A brief history of the exhibition
For over a century, eastern Quebec was one of North America’s most highly regarded holiday destinations. And this “playground” was huge, with sea-bathing resorts, commonly called “watering places,” located on both shores of the St. Lawrence. Holiday goers flocked to the prettiest beaches between Baie-Saint-Paul and Tadoussac (on the northern shore) and between Rivière-Ouelle and Métis (on the southern shore). They also explored the backcountry, seeking time in nature or fish and game.
Several local, regional and national collections provide a panorama of this bygone golden era. Spearheading this exhibition, the Musée du Bas-Saint-Laurent has a rich collection of period photographs. Most show the local French-speaking bourgeoisie from the late 19th to the mid-20th century. Contributions from the Museum’s many partners have allowed us to present many high-quality documents and varying perspectives (regional, linguistic, cultural, etc.).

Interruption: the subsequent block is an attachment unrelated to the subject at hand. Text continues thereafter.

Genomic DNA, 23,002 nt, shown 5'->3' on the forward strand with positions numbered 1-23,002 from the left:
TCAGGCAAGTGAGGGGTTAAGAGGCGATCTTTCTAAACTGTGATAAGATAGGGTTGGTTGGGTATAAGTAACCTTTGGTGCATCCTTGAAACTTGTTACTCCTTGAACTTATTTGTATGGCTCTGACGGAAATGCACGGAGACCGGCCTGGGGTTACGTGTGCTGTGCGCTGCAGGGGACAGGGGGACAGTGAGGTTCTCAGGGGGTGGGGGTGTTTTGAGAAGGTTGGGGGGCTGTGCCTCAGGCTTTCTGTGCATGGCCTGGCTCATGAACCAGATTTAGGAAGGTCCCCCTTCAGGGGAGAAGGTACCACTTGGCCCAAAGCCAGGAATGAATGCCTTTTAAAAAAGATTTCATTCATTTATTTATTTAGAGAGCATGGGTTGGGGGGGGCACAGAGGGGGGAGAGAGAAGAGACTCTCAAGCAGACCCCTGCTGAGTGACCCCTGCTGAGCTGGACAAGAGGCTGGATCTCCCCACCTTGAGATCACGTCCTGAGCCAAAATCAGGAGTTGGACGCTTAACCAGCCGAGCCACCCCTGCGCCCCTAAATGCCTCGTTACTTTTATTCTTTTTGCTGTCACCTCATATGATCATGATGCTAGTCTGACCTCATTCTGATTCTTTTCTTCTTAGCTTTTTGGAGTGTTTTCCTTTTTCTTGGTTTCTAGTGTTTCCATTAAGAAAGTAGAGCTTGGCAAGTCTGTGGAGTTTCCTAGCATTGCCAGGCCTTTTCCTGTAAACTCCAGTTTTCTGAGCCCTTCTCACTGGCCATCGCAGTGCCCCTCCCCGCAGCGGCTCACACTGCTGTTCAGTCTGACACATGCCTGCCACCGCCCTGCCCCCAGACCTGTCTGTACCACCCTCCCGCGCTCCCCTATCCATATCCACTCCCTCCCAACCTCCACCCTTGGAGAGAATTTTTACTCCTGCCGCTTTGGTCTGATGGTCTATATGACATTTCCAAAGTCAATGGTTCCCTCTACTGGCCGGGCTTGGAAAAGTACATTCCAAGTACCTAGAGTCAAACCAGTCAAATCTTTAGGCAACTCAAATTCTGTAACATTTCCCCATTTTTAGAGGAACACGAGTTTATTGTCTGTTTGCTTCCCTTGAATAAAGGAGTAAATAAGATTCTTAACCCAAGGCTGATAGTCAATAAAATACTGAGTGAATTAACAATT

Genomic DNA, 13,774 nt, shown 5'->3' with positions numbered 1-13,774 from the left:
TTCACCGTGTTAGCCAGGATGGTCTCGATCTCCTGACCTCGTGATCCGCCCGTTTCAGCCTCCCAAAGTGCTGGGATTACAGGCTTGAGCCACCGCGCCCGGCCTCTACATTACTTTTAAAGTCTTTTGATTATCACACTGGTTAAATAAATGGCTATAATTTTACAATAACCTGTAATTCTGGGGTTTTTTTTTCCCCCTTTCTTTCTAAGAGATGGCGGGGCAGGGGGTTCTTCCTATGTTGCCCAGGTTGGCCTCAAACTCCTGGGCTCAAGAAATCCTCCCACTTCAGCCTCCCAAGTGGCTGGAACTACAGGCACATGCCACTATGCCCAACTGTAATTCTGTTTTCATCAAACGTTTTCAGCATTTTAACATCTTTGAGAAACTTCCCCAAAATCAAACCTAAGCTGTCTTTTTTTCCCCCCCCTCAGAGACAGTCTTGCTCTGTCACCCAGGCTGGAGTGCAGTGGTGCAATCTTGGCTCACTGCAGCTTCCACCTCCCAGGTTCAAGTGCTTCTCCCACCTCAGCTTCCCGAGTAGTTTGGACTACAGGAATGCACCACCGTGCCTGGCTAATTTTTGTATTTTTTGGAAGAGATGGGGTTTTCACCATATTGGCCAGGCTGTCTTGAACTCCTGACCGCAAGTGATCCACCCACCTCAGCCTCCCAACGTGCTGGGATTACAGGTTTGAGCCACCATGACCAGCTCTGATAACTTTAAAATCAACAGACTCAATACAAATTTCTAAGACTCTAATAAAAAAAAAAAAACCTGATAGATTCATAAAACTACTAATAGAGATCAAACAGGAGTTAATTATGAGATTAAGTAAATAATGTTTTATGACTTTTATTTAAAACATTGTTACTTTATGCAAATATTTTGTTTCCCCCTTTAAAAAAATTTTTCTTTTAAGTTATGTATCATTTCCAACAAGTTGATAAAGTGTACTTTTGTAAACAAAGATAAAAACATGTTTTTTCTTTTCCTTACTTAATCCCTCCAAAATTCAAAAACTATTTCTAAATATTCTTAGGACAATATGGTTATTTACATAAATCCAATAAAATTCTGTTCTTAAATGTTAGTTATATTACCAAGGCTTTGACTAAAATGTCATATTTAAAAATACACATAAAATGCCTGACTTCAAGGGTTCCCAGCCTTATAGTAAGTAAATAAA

Perhaps the variety of tourists and other summer residents who frequented the region will come as a surprise to exhibition goers. We hope visitors will also be intrigued as they make the many connections between this local slice of history and the greater national history of Quebec and Canada.
In the following documents, Québec (with an accent) indicates the capital city, while Quebec (without an accent) signifies the Canadian province.